Implementation and evaluation of patient navigation in Chicago: Insights on addressing the social determinants of health and integrating HIV prevention and care services
George J. Greene, Emma Reidy, Dylan Felt, Rachel Marro, Amy K. Johnson, Gregory Phillips II, Evelyn Green, Patrick Stonehouse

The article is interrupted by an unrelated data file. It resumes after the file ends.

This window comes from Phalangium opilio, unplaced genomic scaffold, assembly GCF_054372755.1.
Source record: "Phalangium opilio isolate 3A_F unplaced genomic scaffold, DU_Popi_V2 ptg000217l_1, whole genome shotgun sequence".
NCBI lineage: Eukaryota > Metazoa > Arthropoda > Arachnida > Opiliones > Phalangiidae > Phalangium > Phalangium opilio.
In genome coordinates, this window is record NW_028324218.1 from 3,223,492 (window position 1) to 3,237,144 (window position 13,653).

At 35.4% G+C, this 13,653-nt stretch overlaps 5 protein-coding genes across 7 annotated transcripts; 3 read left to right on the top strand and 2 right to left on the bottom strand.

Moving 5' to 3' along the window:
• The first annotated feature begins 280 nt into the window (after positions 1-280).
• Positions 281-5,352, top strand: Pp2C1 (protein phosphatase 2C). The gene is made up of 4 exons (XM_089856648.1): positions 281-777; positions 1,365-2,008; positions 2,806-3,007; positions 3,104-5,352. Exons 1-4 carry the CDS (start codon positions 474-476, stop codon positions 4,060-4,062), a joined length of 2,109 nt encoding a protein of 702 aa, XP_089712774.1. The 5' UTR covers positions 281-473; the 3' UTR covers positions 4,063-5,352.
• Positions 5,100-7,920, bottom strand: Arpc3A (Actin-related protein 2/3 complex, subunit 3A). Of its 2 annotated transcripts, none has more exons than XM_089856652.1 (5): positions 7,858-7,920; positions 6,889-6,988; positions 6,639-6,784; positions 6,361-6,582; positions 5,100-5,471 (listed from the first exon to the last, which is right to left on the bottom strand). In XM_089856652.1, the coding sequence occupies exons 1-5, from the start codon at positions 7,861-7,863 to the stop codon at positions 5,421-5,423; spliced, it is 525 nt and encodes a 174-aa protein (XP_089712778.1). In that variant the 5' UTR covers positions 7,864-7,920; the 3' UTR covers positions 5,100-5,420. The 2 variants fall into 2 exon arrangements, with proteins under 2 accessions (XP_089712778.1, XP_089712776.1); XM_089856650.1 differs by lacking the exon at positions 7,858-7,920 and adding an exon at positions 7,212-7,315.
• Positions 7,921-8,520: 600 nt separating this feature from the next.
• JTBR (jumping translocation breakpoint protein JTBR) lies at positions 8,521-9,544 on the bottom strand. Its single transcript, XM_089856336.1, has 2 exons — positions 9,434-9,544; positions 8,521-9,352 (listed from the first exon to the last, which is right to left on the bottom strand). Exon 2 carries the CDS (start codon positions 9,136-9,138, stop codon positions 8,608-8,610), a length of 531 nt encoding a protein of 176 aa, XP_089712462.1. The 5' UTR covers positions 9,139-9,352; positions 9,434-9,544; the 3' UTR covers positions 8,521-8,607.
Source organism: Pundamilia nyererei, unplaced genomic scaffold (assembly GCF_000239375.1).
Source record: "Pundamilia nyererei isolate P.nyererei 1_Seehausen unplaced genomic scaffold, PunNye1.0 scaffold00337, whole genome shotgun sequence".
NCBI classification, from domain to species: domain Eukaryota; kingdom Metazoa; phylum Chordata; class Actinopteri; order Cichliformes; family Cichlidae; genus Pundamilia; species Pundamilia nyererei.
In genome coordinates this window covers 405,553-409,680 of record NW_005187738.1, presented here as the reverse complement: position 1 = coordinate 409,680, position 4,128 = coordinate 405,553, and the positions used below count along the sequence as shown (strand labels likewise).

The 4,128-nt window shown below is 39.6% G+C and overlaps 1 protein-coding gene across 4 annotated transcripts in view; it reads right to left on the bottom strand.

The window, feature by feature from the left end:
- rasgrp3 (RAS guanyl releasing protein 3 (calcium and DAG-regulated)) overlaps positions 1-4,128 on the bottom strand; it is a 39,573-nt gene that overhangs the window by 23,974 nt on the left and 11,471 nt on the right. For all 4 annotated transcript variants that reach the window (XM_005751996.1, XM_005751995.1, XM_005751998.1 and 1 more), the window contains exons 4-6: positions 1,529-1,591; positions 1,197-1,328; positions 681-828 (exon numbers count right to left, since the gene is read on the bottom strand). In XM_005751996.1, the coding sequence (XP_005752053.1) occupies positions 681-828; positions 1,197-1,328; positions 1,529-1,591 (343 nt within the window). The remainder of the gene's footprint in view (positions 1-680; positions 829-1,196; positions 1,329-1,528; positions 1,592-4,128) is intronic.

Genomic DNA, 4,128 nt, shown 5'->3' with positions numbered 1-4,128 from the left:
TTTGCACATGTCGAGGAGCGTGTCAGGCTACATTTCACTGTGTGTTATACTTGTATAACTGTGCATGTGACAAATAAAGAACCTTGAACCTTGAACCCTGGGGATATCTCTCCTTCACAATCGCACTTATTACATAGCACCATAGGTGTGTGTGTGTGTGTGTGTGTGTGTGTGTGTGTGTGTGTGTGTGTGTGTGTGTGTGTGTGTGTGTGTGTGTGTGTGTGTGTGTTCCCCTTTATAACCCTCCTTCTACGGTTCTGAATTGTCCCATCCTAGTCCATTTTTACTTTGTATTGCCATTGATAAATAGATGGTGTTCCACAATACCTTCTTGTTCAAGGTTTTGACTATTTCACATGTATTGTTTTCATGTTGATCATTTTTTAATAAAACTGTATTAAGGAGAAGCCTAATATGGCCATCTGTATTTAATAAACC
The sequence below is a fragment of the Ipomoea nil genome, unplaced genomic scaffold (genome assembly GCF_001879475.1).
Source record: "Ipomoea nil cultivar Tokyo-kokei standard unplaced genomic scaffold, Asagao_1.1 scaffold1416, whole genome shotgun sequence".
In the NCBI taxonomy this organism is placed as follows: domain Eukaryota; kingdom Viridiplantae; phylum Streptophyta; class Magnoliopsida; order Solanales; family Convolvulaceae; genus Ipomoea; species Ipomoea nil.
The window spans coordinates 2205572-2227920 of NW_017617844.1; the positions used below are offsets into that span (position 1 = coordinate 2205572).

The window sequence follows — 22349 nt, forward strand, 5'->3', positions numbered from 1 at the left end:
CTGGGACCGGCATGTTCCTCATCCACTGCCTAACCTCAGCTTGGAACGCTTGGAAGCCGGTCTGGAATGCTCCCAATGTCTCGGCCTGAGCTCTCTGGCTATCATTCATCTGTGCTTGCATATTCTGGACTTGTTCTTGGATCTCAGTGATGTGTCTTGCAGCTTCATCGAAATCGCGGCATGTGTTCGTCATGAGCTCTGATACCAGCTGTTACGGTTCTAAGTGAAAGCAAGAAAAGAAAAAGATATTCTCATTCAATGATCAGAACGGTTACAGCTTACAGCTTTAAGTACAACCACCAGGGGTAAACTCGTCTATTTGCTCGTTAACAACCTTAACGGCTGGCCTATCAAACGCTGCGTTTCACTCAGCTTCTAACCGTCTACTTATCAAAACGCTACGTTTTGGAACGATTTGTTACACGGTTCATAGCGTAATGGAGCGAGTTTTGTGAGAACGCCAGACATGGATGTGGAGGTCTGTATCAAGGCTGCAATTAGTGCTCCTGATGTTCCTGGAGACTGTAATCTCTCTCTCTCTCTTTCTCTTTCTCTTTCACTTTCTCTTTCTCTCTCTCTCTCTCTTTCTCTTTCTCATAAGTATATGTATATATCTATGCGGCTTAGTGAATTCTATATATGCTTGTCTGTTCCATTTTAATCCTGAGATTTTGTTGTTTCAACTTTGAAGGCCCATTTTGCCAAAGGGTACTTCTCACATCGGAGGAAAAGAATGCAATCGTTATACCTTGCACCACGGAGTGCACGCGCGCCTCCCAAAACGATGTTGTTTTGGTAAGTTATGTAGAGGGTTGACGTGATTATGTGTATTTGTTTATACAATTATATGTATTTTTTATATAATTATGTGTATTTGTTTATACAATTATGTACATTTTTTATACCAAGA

Patient navigation is a primary element in linkage to HIV pre-exposure prophylaxis (PrEP) care and linkage to or re-engagement in HIV care, depending on the HIV status of the individual. However, there is a dearth of literature describing navigation services in these areas. In the context of Chicago Project PrIDE, this project conducted process and implementation evaluations with eight agencies leading demonstration projects to address these gaps. The evaluation team conducted semi-structured, individual interviews with agency staff (N = 20) assessing navigation implementation and fit, as well as project successes and challenges. Additionally, agency staff collected patient surveys (N = 300) assessing services provided, service quality, and satisfaction. The interview transcripts were coded and analyzed thematically and descriptive analyses were performed on the survey data. Analyses indicated that screening for social determinants of health, providing healthcare engagement guidance, and providing service referrals were frequently cited navigation activities. Most staff members indicated that navigation fits well within their agencies, and that limited staff and clinic capacity were often barriers to navigation. Patient navigation to support engagement in HIV prevention and care services is critical due to the extensive support provided by navigators to address social determinants of health impacting HIV disparity populations.